Here I am back on my blog, knocking down the cobwebs and dusting off the "Open for Business" sign. It's been ages since I've posted anything here that wasn't a sermon. I'm still blaming facebook for it's ability to entice me with short status updates and the lack of the need to go deep with each posting. It's all about quantity, not quality. On FB I can post my daily witticisms and be off and running in a flash. It's hit and run writing. Never mind that I waste hours checking everyone else's status updates and playing Frontierville. FB takes less thought then blogging.

I also blame paper writing and sermon writing. They both sap the creative bug right out of me. If I'm reflecting as a requirement in my daily doings why come here to reflect more?

But I fear the real reason why this blog has been silent is because it's lost its anonymity. Too many people know about it. My family. My friends. People at school. People at church. People in my denomination who are geared to decide my fate in the ordination process in the not too distant future.

It began to get freaky to walk into a family gathering or into church and have people reference something I wrote on my blog. I felt exposed. As if they knew my deepest wonderings and fears while I knew nothing about theirs. I felt as if they had an unfair advantage. I was standing naked before them while they remained fully clothed.
I also feared saying something, or complaining about something, that I didn't want certain people to hear. My online diary suddenly became a very visible act of confession.

It was fine when my daily readers were all fellow bloggers. People who did not know me and who were not apt to know the people or situations that I was writing about. We commiserated in our commonalities because we had the protection of distance and anonymity.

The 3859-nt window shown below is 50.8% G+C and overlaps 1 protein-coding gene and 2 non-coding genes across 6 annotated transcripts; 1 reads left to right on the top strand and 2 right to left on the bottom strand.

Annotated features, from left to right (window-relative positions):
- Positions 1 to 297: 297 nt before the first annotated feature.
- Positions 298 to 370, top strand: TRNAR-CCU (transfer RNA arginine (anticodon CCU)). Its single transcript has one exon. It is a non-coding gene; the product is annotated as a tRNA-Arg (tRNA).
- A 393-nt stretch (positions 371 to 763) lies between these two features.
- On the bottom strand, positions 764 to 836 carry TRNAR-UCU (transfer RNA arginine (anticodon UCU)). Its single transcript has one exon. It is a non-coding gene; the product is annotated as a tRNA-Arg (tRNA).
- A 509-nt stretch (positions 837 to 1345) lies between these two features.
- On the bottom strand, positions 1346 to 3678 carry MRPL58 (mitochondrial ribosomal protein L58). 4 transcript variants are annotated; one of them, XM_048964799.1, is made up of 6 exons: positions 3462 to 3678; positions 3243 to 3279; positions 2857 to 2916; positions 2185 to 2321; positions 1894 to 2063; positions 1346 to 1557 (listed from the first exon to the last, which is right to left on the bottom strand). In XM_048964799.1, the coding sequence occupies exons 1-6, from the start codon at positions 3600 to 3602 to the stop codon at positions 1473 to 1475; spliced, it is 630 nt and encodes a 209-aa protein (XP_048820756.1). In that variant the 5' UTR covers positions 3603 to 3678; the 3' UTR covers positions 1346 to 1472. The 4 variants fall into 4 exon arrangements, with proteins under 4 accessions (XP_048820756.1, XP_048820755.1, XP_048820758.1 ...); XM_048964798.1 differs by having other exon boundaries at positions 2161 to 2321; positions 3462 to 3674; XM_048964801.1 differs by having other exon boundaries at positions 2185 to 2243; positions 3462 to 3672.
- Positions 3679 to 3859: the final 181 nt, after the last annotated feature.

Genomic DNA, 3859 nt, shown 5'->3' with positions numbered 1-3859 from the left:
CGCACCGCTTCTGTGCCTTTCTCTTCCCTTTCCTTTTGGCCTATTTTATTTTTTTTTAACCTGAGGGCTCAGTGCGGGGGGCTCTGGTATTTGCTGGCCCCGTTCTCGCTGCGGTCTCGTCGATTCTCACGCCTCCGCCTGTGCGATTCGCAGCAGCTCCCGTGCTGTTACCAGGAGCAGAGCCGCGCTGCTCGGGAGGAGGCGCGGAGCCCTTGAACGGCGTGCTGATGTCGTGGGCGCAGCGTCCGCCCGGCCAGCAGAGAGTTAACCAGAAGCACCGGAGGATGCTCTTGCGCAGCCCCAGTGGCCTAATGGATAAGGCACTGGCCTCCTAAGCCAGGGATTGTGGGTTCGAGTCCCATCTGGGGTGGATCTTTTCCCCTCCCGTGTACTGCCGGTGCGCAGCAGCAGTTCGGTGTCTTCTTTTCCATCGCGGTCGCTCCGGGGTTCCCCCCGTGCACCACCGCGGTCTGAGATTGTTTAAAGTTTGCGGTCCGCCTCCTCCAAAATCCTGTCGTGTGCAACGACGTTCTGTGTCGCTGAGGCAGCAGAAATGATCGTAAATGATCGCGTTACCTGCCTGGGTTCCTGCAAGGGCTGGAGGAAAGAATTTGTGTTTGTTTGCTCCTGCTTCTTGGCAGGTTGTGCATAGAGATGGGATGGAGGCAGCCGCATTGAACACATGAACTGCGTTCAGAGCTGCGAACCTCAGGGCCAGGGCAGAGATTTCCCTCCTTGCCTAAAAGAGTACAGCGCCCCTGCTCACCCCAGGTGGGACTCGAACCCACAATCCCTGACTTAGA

But I'm not sure I want the people I share a pew or a classroom with knowing the deepest longings of my heart.

Which is why this blog has been silent.
Sermons are different. Sermons are crafted for others to hear, and the focus is rarely on me.
But how do I reveal my insecurities about entering the ministry when I know pastor colleagues, some who will decide my fate, are reading my blog?
How do I explore (or rant about) a seminary experience when I know my fellow students are visitors here?
How do I express dissatisfaction with a church, or a pastor, when I never know who will be listening?

Perhaps I just need to forge ahead uncensored and lay it all out there for others to see. To be true to myself and my experience.
Or perhaps I need to change the nature of this blog and prepare for the day when as a church pastor I can no longer hide behind the protection of anonymity.

Why did I tell people I know about this blog if I wanted to keep it as a safe haven?
Because I didn't realize at the time that I needed it to be that.
It came up in conversations, links were sent out in dribs and drabs. I shared it with a chosen few and soon I had no control over who had access to it.
I wanted to share. I wanted people to live vicariously through my experiences. I wanted people to read my sermons and offer their feedback, both complimentary and via constructive suggestions for improvement.
I wanted to bare my soul in a way that my introverted tendencies kept me from doing in real life.
And in doing so I have become closer to my family and my friends who took the opportunity to say "I loved what you wrote, I feel the same way!"

But then people I barely know, or who have power over me, began finding there way here.
And I went silent.

In reality this is probably much to do about nothing.
I've been posting my sermons for a year and a half but with no comments left in that time so I doubt if anyone I know still visits here.
Which may mean it's safe to come back.

I welcome family members and those I felt close enough to share this link with.
And with distant acquaintances and denominational bigwigs alike being subjected to my inane Facebook postings, I'm slowly losing my fear of letting it all hang out.
Since my fundamentalist Christian and Republican facebook friends have graciously put up with my lefty liberal status updates without any dire consequences, I should have no reason to fear doing the same here.
I am who I am.

So, excuse me while I run about with my Swiffer duster, pulling up the shades and opening the windows to let some fresh air in here.
I have one more year as the 40-(something)-year-old Seminarian, and looking back at my initial posts from 3 years ago I realize now how valuable this venue has been for my growth.
I have to write about my I will never forget how far it is I've come.
Put out the welcome mat.
Things are about to get real busy around here.